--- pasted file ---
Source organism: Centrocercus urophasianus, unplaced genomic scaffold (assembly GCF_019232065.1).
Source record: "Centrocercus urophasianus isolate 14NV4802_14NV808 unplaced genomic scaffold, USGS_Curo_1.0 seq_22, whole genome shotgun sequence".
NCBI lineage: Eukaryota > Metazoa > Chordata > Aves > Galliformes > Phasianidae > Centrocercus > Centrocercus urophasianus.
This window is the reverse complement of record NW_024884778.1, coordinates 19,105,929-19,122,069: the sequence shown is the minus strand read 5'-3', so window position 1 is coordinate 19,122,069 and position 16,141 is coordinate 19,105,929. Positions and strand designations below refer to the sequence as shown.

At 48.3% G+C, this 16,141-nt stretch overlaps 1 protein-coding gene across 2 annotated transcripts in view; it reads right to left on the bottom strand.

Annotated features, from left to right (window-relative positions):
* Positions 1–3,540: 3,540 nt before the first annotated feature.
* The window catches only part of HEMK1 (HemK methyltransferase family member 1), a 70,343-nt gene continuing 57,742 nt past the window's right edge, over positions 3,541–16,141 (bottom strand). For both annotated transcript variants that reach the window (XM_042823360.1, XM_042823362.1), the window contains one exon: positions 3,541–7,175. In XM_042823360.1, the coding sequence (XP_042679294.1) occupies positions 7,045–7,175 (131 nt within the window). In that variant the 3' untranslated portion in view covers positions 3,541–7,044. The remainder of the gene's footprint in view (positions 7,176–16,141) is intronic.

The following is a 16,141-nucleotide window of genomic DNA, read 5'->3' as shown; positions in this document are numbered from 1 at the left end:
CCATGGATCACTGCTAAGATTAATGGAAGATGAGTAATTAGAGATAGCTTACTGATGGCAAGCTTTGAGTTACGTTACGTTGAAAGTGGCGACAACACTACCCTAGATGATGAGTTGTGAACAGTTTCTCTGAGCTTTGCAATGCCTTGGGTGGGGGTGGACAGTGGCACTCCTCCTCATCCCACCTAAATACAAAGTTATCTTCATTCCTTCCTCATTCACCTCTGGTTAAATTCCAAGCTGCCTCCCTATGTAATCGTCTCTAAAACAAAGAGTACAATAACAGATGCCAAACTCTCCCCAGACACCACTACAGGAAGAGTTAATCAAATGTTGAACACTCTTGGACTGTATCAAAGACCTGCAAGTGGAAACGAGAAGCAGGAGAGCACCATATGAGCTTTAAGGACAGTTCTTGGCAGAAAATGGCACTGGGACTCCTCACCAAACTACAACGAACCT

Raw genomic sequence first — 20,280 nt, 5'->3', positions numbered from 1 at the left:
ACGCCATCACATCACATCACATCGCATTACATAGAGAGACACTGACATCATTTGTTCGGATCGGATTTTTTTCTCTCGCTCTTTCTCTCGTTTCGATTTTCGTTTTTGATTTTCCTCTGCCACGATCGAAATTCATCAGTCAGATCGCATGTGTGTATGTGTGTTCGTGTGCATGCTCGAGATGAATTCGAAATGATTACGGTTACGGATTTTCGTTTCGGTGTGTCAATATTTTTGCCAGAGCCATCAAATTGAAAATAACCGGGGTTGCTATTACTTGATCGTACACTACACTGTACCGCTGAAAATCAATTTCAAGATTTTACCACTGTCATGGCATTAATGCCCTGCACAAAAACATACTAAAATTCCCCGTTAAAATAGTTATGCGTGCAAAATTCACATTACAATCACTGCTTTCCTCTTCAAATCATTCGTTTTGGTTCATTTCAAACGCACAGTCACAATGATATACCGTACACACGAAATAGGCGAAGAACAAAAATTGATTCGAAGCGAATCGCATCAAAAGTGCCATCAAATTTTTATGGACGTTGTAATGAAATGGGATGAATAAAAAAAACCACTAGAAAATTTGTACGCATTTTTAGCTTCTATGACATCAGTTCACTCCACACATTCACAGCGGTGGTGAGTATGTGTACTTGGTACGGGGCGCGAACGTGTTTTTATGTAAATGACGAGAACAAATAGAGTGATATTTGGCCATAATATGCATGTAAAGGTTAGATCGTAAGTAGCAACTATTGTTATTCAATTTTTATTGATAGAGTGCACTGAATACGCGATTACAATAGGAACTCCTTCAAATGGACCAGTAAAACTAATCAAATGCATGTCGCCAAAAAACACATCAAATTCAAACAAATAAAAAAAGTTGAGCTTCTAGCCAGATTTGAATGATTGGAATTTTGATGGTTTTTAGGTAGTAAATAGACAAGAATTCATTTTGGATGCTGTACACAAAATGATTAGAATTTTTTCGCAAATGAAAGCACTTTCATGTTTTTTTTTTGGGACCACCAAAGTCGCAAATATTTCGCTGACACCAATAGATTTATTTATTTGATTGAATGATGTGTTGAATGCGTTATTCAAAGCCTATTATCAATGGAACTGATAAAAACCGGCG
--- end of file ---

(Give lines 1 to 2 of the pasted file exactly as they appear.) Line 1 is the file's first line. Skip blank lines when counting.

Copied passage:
Source organism: Centrocercus urophasianus, unplaced genomic scaffold (assembly GCF_019232065.1).
Source record: "Centrocercus urophasianus isolate 14NV4802_14NV808 unplaced genomic scaffold, USGS_Curo_1.0 seq_22, whole genome shotgun sequence".